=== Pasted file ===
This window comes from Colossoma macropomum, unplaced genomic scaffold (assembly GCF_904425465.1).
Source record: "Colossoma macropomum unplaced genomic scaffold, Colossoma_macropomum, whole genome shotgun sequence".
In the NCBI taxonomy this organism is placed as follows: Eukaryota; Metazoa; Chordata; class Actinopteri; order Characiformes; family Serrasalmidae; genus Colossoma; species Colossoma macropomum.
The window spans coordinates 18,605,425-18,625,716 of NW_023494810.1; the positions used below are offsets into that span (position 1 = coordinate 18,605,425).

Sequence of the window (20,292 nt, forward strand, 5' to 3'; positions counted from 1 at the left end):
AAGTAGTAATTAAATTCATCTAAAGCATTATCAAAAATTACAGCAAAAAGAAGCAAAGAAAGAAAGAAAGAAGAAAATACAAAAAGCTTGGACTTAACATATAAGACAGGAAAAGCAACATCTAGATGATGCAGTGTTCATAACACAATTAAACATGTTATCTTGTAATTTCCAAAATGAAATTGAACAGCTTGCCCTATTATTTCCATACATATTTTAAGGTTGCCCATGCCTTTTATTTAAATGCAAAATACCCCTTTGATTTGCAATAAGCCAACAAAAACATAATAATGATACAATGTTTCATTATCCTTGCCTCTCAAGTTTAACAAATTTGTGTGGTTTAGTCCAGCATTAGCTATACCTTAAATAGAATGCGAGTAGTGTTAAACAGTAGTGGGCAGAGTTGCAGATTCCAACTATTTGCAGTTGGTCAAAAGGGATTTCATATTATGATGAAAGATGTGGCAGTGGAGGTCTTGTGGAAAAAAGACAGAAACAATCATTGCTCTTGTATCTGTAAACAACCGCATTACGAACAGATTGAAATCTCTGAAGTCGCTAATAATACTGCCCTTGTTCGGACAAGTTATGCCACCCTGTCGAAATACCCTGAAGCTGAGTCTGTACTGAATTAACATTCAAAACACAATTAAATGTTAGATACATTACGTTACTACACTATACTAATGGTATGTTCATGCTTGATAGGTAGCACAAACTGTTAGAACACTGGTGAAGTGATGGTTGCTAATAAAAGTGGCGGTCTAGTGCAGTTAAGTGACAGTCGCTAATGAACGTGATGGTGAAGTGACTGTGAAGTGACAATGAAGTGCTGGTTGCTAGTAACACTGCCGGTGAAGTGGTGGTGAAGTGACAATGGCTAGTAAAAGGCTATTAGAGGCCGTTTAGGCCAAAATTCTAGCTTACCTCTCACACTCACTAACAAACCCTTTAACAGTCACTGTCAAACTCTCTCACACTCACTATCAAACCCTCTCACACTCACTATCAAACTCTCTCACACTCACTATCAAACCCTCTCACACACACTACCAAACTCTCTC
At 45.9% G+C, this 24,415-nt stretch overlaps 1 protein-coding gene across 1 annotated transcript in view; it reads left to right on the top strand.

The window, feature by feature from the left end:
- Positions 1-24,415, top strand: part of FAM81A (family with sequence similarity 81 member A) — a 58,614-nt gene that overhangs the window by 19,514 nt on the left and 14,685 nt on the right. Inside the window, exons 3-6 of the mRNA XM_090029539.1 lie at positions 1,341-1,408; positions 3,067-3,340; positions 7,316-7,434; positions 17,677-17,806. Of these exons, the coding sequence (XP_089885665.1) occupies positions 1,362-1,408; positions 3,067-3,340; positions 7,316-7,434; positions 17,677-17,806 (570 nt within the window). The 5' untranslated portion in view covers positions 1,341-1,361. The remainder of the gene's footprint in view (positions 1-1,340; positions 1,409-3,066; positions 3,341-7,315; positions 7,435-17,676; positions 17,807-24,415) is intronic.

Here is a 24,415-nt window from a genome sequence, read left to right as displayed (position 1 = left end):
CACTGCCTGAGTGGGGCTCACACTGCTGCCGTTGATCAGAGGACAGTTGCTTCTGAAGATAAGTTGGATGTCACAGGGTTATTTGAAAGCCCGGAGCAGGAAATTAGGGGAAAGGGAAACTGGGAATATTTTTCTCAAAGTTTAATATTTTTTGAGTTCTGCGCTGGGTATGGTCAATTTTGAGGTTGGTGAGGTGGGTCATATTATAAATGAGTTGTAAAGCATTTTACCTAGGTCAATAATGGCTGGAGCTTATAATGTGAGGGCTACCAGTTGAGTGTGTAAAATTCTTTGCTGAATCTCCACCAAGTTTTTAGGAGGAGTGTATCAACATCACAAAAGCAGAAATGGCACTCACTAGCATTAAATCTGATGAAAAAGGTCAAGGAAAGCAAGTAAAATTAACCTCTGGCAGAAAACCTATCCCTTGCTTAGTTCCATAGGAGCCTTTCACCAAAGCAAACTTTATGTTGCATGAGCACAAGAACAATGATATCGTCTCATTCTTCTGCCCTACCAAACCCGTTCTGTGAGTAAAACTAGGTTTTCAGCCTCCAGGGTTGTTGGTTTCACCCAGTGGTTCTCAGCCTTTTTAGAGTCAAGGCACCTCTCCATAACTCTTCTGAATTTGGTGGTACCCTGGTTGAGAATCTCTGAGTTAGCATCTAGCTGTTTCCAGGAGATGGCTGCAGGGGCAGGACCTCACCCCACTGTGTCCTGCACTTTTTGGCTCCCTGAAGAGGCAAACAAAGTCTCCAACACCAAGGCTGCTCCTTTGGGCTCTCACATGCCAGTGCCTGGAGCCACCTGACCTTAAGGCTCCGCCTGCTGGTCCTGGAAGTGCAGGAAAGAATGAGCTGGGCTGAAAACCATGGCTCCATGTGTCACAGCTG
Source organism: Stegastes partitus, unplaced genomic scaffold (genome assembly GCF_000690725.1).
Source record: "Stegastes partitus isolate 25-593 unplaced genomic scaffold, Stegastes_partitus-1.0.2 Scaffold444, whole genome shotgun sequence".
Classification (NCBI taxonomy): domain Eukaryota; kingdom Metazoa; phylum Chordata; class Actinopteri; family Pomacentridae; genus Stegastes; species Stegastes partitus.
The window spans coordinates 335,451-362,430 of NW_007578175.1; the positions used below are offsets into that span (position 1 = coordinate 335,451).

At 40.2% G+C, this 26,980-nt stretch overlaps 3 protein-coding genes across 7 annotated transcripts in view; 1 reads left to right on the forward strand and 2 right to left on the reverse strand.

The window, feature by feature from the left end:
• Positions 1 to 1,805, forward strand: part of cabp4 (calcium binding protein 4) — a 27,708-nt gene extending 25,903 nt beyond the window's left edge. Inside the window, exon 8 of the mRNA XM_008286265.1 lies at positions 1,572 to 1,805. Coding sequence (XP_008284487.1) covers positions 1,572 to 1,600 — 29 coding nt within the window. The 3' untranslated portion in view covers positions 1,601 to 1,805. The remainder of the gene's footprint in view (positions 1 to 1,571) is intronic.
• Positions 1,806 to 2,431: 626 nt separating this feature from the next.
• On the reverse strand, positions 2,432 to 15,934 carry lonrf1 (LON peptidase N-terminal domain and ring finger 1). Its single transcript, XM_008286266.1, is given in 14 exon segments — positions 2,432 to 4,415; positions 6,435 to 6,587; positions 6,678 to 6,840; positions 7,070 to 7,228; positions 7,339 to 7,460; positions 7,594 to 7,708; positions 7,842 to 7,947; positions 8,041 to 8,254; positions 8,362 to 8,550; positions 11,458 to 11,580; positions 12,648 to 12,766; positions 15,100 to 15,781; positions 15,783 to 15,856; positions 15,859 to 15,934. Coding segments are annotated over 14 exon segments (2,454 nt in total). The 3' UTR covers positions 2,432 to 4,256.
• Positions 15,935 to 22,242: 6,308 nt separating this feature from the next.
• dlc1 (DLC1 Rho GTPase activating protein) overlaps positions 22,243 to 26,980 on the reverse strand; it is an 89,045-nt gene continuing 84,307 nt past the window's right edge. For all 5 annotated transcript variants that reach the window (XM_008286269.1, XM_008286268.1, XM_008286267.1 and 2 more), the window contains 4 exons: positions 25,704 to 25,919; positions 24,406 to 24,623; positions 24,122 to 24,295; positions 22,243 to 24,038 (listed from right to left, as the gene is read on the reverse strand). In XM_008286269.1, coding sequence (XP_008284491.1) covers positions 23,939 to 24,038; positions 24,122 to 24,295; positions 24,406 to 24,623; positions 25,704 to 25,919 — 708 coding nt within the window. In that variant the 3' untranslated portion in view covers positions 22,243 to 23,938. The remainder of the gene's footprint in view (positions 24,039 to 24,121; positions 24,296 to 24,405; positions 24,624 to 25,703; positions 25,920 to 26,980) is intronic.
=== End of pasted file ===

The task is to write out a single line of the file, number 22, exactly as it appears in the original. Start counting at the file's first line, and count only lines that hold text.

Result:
• dlc1 (DLC1 Rho GTPase activating protein) overlaps positions 22,243 to 26,980 on the reverse strand; it is an 89,045-nt gene continuing 84,307 nt past the window's right edge. For all 5 annotated transcript variants that reach the window (XM_008286269.1, XM_008286268.1, XM_008286267.1 and 2 more), the window contains 4 exons: positions 25,704 to 25,919; positions 24,406 to 24,623; positions 24,122 to 24,295; positions 22,243 to 24,038 (listed from right to left, as the gene is read on the reverse strand). In XM_008286269.1, coding sequence (XP_008284491.1) covers positions 23,939 to 24,038; positions 24,122 to 24,295; positions 24,406 to 24,623; positions 25,704 to 25,919 — 708 coding nt within the window. In that variant the 3' untranslated portion in view covers positions 22,243 to 23,938. The remainder of the gene's footprint in view (positions 24,039 to 24,121; positions 24,296 to 24,405; positions 24,624 to 25,703; positions 25,920 to 26,980) is intronic.